Turning it Loose With the Blues Brothers

Courtesy of Jan Prins

Original content is an ideal praised and valued by many. In the various aspects of the entertainment industry, artists strive to come up with new and incredible works to present to their audiences.

Curiously titled, “The All-New Original Tribute to the Blues Brothers” is neither new nor original. The music has been around for a long time, and the two main roles are of former comedy actors Dan Aykroyd and John Belushi. The two made up the Blues Brothers, debuting in 1978 as a revivalist blues and soul band. Belushi passed away in 1982, but by then, the Blues Brothers had released three albums and a movie, cementing their place in the blues revival.

After another movie and several roster changes to the lineup, the Blues Brothers managed to find its way onto the stage in West End, London’s version of New York’s Broadway. There, it ran 46 weeks before touring the world and eventually finding its way to Cheng Hall in the Irvine Barclay Theater last week.

Directed by Brad Henshaw, the production is energetic, raucous and emotional at the right times. Daniel Fletcher and Henshaw himself play the Aykroyd-Belushi duo of Elwood Blues and “Joilet” Jake Blues respectively, dressed in their black suits and donning their essential sunglasses. Fletcher channels the smooth yet sometimes awkward Elwood, who really can shred on a harmonica (it’s truly a sight to see someone on his knees playing so intensely). As Jake Blues, Henshaw has a charm in his loud, sometimes roguishly rude mannerisms.

The production doesn’t bother to string together an elaborate plotline; that’s been done to a certain extent in the Blues Brothers movies, and the production does allude to it at times. Instead, the program celebrates what the duo was known for — their music and their delivery of it.

The music ranges from The Beatles to Cab Calloway to Elvis to Aretha Franklin, covering blues and soul pieces (“Sweet Home Chicago,” “Jailhouse Rock”) as well as injections of country, funk and rock (“Stand By Your Man,” “Living in America”). What makes this program great, though, is the manner in which it was performed. Henshaw and Fletcher impersonate the original Blues Brothers to near perfection, capturing every nuanced mannerism from Jake’s cartwheels to Elwood’s harmonica shredding.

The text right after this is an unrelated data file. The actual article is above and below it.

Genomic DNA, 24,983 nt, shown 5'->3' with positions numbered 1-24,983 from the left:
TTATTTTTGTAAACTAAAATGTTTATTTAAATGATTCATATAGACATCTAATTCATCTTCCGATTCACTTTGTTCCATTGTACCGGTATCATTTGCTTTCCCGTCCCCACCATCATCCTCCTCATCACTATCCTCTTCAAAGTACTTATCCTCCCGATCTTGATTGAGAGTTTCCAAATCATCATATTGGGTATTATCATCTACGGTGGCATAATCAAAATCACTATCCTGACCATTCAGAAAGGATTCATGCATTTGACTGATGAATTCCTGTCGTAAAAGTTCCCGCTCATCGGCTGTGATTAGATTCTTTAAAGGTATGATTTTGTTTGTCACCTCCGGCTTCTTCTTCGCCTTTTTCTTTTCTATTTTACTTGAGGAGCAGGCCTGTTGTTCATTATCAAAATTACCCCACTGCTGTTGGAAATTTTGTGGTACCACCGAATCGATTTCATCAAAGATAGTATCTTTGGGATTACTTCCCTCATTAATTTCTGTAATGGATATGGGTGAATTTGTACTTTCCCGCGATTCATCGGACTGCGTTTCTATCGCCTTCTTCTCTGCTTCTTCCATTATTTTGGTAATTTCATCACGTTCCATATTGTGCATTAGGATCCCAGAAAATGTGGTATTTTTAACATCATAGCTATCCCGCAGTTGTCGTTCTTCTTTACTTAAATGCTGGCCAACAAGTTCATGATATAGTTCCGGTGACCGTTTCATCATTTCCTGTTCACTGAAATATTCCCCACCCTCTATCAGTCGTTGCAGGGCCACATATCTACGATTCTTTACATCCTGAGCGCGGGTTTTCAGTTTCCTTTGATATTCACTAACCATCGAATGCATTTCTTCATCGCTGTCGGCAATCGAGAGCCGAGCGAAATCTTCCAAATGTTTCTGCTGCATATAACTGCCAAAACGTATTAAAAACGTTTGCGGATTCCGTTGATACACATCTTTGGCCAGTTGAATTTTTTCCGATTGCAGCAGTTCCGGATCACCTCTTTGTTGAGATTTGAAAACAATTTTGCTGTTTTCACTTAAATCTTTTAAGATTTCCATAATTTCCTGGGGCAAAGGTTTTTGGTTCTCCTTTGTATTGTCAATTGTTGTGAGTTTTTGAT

The stunning trio of Bluettes back up Jake and Elwood, and each of them take turns leading strong, dynamic performances that would even draw some “Respect” from Aretha Franklin.

Every music piece sounds amazing in the theater, as the Barclay’s Cheng Hall offers great acoustics and allows for a great listening experience. The instruments are not blaring, but vibrant; the vocals are neither screeching or belching, but sure and soothing. They all come together in one blend of spectacular sound engineering.

One would think that such a raucous performance in the quaint suburbs of Irvine sounds out of place, but as it turns out, the many fans of the Blues Brothers have the ability to match and keep up with the energy of the show. Henshaw and Fletcher made sure to involve the crowd, at one point placing a spotlight on a lone woman in the front row to perform the dance to “Flip, Flop and Fly.” The audience needed little encouragement, spending most of the second act on their feet, singing and dancing along to pieces including “Jailhouse Rock” and “Everybody Needs Somebody.” Mind you, the age distribution of the audience trended more towards the older generation, and it was a sight to see them dancing like they just didn’t care.

“The All-New Original Tribute to the Blues Brothers” isn’t a new sensation, but there are things that can be described as timeless, especially when every experience is just as charming and engaging as the original. The Blues Brothers in Belushi and Aykroyd strove to revive the spirit of the blues and soul. Henshaw and Fletcher’s impersonations in turn continue to deliver that same love of the blues, evangelizing to the masses the same decades-old message.